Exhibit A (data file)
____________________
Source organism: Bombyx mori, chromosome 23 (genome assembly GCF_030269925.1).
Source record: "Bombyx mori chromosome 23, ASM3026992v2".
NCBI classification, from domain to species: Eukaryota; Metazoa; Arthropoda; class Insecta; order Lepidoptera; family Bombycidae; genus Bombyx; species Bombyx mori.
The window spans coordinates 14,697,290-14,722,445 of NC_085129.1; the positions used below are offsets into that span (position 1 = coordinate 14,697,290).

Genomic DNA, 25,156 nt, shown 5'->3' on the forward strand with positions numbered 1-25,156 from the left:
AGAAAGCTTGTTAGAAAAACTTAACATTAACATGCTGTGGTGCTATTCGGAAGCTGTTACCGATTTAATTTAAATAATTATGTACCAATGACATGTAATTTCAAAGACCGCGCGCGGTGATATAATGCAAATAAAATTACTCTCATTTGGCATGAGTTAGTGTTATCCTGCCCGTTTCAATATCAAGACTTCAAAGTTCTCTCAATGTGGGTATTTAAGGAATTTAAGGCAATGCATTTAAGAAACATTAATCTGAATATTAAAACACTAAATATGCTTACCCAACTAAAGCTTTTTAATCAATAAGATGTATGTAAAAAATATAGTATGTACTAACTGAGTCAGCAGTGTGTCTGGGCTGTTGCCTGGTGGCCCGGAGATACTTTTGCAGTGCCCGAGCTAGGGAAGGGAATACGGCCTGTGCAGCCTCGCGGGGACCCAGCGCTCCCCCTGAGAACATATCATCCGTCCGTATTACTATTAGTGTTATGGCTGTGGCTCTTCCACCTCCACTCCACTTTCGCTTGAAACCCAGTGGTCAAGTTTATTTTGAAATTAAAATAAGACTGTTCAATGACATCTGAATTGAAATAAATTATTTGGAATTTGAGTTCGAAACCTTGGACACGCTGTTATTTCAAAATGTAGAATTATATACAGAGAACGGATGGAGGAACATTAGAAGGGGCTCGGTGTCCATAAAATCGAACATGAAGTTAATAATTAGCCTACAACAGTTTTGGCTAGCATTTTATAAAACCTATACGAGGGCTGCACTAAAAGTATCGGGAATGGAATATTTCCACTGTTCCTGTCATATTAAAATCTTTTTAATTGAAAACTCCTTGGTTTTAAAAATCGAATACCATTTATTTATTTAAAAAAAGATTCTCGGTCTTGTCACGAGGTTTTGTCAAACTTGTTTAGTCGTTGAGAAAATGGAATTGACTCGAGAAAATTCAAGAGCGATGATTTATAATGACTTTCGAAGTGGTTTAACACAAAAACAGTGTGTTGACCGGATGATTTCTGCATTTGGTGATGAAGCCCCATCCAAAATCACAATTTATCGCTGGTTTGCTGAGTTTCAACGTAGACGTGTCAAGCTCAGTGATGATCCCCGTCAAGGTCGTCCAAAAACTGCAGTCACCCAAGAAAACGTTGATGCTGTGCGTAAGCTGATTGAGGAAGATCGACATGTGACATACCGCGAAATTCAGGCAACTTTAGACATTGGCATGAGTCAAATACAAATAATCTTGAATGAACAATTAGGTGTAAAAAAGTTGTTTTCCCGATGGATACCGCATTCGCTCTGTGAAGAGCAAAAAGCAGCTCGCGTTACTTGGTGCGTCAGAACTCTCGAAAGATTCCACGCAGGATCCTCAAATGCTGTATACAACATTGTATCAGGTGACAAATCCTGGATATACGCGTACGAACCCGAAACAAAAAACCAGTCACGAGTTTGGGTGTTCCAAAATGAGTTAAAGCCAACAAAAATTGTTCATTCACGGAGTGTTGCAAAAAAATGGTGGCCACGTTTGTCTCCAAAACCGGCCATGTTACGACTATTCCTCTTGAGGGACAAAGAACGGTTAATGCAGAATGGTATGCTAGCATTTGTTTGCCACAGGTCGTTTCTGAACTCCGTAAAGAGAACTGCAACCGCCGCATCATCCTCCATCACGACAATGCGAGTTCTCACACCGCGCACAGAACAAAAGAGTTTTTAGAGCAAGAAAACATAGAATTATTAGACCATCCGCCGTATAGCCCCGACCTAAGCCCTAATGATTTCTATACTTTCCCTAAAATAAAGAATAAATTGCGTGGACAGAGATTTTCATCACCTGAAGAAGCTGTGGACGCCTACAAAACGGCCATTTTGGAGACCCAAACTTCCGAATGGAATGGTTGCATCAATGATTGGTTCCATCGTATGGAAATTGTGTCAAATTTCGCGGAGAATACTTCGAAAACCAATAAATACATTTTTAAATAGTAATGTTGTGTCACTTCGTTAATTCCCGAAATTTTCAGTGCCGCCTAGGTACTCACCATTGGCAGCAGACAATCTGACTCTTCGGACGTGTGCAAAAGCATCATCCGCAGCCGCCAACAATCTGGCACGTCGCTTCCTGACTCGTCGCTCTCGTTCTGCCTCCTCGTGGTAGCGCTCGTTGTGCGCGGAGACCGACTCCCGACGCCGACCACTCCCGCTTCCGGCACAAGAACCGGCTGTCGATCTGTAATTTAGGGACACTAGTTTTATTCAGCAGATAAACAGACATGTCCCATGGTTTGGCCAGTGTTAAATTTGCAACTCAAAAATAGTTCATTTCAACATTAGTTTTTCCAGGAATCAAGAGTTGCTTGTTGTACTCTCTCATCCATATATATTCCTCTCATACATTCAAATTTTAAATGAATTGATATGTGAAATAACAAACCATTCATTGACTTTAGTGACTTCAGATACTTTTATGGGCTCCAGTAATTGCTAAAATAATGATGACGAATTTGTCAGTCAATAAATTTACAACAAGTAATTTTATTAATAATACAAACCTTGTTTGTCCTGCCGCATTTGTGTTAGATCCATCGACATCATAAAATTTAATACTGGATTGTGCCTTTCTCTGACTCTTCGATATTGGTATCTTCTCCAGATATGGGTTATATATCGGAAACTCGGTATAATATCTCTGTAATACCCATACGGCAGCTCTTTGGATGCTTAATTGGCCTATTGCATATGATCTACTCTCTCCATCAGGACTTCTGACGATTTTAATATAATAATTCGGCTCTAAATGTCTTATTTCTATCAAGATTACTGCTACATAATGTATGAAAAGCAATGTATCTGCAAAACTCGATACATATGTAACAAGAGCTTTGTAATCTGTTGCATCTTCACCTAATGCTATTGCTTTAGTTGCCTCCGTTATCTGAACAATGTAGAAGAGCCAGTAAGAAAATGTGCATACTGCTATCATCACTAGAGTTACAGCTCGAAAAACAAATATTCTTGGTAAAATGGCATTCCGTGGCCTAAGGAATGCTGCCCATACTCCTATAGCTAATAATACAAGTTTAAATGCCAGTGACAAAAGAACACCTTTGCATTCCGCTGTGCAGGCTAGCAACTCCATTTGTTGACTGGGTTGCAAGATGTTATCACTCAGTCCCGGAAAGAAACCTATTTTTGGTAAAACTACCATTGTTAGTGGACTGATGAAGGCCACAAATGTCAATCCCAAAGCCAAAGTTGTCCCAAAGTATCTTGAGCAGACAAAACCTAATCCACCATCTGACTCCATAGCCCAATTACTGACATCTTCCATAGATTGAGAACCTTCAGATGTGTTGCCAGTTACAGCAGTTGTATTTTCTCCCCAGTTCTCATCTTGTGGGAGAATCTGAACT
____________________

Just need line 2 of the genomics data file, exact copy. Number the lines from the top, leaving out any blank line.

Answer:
Source record: "Bombyx mori chromosome 23, ASM3026992v2".